Yes, I did write that eating out alone is good. And I stand by that. It’s relaxing, it’s restorative, and there’s no need to be ashamed of it. I will admit, though, that now and then there are times when it can feel just a tiny, tiny bit awkward.
For this week’s column I went, on my own, for dinner at The Salutation, an upmarket hotel in Sandwich, Kent. I was there to try its new restaurant, which opened a few months ago. After a drink in the bar, thawing my nose by the fire, I was invited through to the dining room, and shown to my table.
It was a long, grand, otherwise empty table for six. And my place, somewhat regally, had been set at the head of it.
To be clear: the waiter wasn’t seating me at an empty table for six to embarrass me. It was just that tables for six were all there was. There were no little tables for one or two. Only tables for six. To my left: a table of six merrily chatting friends. To my right: another table of six merrily chatting friends. And in between them, me, sitting at the head of my vast banqueting table, all alone, like a king with horrendous body odour.
In the photo above, admittedly, the tables don’t look all that large. But let me tell you: when you’re sitting at the head of one, all by yourself, it looks the size of a rugby pitch. It looks humiliatingly, crushingly, tauntingly long. And, with each passing minute, it seems to grow – while you seem to shrink.
Thoughtfully, the staff had at least attempted to make my table look less desolate. They had done this by placing in the centre of it a large Edwardian salmon poacher, containing three identical pot plants. Maidenhair ferns, I believe they were. Ah, maidenhair ferns. My only friends. For a moment, I felt so alone that I was almost tempted to strike up a conversation with them.
‘All right, lads. How was your day?’
‘Oh, you know. So-so. Produced a bit of chlorophyll. Converted some water and carbon dioxide into glucose. The usual.’
‘Cool. What are you going to order?’
‘Well, to start we quite fancied the 10kg tub of Westland Growmore Granular Garden Fertiliser, and then for our main, a massive steaming heap of horse manure.’
Still, here I was. Might as well make the most of it. So I ordered the tasting menu: eight courses, preceded by a couple of neat little snacks. First, a macaroni cheese croquette to dip in a beautiful chilli sauce: fresh, sweet and lividly red. Then, a cauliflower and parsley velouté, saltily delicious, with straggly little strands of oxtail at the bottom.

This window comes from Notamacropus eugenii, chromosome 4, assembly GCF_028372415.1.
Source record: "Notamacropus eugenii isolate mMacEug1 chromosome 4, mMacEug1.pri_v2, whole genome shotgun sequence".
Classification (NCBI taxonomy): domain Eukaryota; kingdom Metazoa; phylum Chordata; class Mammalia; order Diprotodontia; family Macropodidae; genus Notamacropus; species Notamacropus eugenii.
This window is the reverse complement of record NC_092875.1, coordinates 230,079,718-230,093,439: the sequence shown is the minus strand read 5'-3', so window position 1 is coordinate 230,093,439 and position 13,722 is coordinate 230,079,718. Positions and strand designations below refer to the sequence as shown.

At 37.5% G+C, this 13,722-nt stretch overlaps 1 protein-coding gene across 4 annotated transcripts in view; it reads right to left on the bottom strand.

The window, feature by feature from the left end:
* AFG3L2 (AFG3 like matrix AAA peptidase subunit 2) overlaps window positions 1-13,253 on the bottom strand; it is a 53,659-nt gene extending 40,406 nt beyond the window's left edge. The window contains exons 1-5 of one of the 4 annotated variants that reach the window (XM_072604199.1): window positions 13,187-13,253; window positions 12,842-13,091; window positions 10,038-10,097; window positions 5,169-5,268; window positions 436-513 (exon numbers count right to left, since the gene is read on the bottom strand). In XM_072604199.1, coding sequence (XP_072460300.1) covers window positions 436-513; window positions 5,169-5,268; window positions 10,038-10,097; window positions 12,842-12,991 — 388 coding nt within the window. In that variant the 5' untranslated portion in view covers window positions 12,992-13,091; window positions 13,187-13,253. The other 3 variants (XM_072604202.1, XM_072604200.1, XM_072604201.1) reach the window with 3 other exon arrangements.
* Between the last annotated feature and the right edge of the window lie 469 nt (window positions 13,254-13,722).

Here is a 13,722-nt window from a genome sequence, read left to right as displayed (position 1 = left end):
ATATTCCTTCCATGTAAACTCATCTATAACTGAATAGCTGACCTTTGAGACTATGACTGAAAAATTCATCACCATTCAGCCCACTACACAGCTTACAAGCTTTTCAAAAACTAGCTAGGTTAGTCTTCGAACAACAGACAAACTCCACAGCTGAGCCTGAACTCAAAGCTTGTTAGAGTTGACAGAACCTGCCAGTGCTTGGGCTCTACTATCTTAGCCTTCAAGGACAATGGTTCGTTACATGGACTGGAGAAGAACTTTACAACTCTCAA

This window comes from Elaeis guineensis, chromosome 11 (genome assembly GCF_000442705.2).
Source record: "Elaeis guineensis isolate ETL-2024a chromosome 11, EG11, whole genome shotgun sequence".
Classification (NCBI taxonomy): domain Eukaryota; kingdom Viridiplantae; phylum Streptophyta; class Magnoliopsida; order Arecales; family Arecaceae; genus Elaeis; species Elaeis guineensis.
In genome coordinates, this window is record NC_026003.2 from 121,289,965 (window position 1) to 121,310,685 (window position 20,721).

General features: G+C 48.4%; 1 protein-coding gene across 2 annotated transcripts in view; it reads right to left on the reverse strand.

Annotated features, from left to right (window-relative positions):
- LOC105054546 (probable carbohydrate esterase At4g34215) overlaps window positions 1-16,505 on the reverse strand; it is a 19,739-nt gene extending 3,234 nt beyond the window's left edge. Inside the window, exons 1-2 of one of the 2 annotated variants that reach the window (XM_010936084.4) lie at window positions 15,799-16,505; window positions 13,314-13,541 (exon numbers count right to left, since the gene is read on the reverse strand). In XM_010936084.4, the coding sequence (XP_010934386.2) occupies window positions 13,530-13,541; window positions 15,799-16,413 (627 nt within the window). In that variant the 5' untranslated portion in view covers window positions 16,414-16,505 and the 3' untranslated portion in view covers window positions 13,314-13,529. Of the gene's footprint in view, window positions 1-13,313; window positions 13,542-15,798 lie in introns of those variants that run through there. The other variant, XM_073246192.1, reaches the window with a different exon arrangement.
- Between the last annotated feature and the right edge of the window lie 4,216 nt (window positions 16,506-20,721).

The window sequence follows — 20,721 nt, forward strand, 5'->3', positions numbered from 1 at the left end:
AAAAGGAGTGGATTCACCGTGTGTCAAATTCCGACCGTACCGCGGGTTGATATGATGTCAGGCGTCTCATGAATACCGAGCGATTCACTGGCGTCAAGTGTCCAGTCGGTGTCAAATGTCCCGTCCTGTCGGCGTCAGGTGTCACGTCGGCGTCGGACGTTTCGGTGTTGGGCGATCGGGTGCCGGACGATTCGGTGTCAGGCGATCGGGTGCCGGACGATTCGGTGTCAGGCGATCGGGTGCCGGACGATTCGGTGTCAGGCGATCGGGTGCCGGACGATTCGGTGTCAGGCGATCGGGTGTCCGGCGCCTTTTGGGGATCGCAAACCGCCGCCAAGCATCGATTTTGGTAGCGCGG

The tasting menu officially opened with a dainty, but not especially memorable, seared scallop, followed by pigeon, gnocchi and lentils. I must admit, I’m not the greatest fan of pigeon: such a tenacious, ungenerous, untasty little meat.
I much preferred the next dish: seared turbot, accompanied by a little barrel-shaped chunk of chicken, wrapped in a duvet of crispy potato. Odd, but great. I was slightly baffled, though, by the presence at the side of a tiny charred slice of corn on the cob. It didn’t look as if it quite knew what it was doing there either, and was attempting to hide its blushes under a leaf of watercress.
Next, langoustine, perched on top of a lasagne sheet cut into a circle. I know it sounds as if I’ve cut up a recipe book, tossed all the words into a hat and then drawn them out at random, but I promise, this is what I was served. It was actually pretty nice, although langoustines can be such a fiddle to get much out of. You feel as if you’re trying to pick a lock using a pitchfork.
After that came loin of Kentish roe deer with pork cheek charred in cider caramel. Nothing special, I’m afraid, and I feel qualified to say that, as someone who has eaten pork cheek so many times for this column that I’m expecting a lifetime achievement award from Piggery Gazette any week now.
Next came an enormous cheese course, definitely not a one-man job – but one man was all I was, and the maidenhair ferns declined all entreaties to tuck in. After that, an interesting little palate cleanser: strawberry, fig and camomile kombucha. Kombucha is a kind of fermented tea, thought to have originated in Japan. It was extremely sweet. Imagine drinking liquefied jam.
The final course was a deconstructed malakoff. A malakoff is a type of Austrian cake, but here, as is the way with deconstructed dishes, the ingredients had been taken apart and reassembled in a series of disparate little blobs: a chunk of pistachio sponge here, an almond macaroon there.
I liked it, but am still in two minds about the whole ‘deconstructed’ thing. One of these days I’ll order a cheesecake, and the waiter will bring me 200g of caster sugar, three eggs, a pot of double cream and a packet of digestive biscuits.
Food-wise, then, my evening was up and down, from tremendous to mildly bemusing. On the other hand, Sandwich is a lovely town, and The Salutation is a very nice place to spend time: pretty hotel, cosy bar, attentive service.
Unless you enjoy making small talk with a family of pot plants, though, it’s probably best to go in a group.